Alice Walker is a Pulitzer Prize-winning, African-American novelist and poet most famous for authoring The Color Purple.
“If I'm eating food I know was a creature in a cage, it brings up memories of segregation and the stories from my ancestors, of being in captivity and denied their personalities, their true beings. Animals were not made for us, or our use. They have their own use, which is just being who they are.”
The novelist, poet and feminist was born on February 9, 1944, in Eatonton, Georgia. After attending racially segregated schools in the South, she earned a scholarship and went to Spelman College in Atlanta, followed by Sarah Lawrence College in New York City. She graduated in 1965—the same year that she published her first short story.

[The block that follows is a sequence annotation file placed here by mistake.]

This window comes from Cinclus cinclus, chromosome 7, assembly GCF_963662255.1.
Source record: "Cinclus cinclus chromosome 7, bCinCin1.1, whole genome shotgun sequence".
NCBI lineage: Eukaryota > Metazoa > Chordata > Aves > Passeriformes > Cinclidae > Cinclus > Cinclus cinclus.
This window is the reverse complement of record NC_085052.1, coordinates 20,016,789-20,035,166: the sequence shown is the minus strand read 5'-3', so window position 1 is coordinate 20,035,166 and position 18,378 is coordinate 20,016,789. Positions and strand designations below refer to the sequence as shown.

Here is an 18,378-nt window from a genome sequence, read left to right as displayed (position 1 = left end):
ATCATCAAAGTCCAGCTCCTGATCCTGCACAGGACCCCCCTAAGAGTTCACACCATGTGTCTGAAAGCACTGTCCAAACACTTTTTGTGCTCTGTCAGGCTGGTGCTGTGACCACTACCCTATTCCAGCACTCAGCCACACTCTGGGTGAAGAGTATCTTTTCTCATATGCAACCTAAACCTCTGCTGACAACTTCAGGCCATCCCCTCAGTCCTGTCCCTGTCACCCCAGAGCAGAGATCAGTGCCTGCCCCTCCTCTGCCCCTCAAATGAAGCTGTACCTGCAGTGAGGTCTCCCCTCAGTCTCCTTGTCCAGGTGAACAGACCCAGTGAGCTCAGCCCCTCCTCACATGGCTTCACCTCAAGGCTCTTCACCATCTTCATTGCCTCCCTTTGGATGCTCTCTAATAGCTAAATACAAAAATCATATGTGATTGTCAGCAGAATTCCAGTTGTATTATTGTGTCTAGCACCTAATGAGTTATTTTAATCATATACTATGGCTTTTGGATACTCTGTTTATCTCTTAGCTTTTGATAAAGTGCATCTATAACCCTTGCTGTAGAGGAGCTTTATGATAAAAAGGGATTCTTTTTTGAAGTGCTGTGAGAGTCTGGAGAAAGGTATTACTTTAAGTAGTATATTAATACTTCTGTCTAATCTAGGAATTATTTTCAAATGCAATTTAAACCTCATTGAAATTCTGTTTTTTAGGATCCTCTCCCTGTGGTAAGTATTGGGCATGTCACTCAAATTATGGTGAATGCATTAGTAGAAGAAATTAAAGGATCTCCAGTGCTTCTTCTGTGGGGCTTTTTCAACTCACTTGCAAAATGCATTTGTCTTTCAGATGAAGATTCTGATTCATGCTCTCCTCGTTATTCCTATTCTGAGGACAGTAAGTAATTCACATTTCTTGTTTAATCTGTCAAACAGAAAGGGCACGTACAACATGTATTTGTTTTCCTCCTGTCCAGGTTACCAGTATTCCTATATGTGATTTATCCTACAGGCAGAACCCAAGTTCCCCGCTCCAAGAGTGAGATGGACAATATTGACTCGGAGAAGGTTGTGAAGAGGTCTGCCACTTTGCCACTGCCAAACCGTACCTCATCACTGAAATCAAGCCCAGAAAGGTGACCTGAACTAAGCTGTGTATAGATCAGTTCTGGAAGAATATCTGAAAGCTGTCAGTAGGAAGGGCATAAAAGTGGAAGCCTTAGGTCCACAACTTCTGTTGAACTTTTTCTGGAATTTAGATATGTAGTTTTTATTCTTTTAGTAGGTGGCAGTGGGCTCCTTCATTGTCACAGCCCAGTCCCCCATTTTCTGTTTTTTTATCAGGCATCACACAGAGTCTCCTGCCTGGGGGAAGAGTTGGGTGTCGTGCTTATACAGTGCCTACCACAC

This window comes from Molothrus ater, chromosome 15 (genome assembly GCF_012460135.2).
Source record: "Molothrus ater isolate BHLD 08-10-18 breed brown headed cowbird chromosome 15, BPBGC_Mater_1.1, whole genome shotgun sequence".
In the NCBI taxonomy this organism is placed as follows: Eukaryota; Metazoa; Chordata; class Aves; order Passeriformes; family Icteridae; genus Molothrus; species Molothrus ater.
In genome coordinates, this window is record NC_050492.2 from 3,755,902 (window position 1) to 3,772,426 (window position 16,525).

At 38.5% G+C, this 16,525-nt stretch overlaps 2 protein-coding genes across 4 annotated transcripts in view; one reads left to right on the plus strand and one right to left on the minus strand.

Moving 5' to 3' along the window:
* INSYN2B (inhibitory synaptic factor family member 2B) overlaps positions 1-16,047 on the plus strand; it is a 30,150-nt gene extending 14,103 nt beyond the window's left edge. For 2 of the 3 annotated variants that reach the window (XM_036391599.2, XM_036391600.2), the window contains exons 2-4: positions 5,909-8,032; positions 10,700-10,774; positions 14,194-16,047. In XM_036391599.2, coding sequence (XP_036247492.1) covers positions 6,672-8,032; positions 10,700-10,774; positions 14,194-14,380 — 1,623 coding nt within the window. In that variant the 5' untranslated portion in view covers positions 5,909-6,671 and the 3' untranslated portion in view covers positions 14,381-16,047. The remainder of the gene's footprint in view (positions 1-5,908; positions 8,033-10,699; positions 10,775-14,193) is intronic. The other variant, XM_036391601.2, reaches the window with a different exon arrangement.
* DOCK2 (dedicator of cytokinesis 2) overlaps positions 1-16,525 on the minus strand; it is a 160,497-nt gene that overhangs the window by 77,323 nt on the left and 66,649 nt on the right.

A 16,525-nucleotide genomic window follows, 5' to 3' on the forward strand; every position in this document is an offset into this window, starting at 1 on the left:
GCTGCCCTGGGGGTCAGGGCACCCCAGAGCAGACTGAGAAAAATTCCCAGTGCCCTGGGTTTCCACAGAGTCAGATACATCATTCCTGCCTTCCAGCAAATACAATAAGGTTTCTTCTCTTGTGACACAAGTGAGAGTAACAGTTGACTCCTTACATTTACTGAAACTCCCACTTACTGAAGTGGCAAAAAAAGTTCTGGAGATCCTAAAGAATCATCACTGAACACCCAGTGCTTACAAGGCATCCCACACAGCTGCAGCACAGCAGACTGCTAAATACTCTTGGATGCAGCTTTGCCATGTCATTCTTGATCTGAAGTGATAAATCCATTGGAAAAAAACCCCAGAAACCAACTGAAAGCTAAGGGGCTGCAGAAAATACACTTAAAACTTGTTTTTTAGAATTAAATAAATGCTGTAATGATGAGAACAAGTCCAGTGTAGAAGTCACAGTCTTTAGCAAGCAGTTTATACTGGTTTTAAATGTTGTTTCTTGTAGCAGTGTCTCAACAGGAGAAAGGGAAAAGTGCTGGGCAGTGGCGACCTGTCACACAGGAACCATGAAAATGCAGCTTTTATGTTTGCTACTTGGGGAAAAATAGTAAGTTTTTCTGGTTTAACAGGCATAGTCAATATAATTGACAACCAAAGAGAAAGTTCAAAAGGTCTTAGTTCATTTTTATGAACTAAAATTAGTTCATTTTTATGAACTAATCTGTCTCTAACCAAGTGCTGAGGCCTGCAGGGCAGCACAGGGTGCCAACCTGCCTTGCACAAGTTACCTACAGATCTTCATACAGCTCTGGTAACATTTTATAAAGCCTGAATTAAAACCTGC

After college, Walker worked as a social worker, teacher and lecturer. She became active in the Civil Rights Movement, fighting for equality for all African Americans. Her experiences informed her first collection of poetry, Once, which was published in 1968. Better known now as a novelist, Walker showed her talents for storytelling in her debut work, Third Life of Grange Copeland (1970). Her career as a writer took flight with the publication of her third novel, The Color Purple, in 1982. Set in the early 1900s, the novel explores the female African-American experience through the life and struggles of its narrator, Celie. Celie suffers terrible abuse at the hands of her father, and later, from her husband. The compelling work won Walker both the Pulitzer Prize for Fiction and the National Book Award for Fiction in 1983.
Three years later, Walker's story made it to the big screen: Steven Spielberg directed The Color Purple, which was a critical success, receiving 11 Academy Award nominations.
I find it difficult to feel responsible for the suffering of others. It's the same with animals: I feel the less harm I do, the lighter my heart.Alice Walker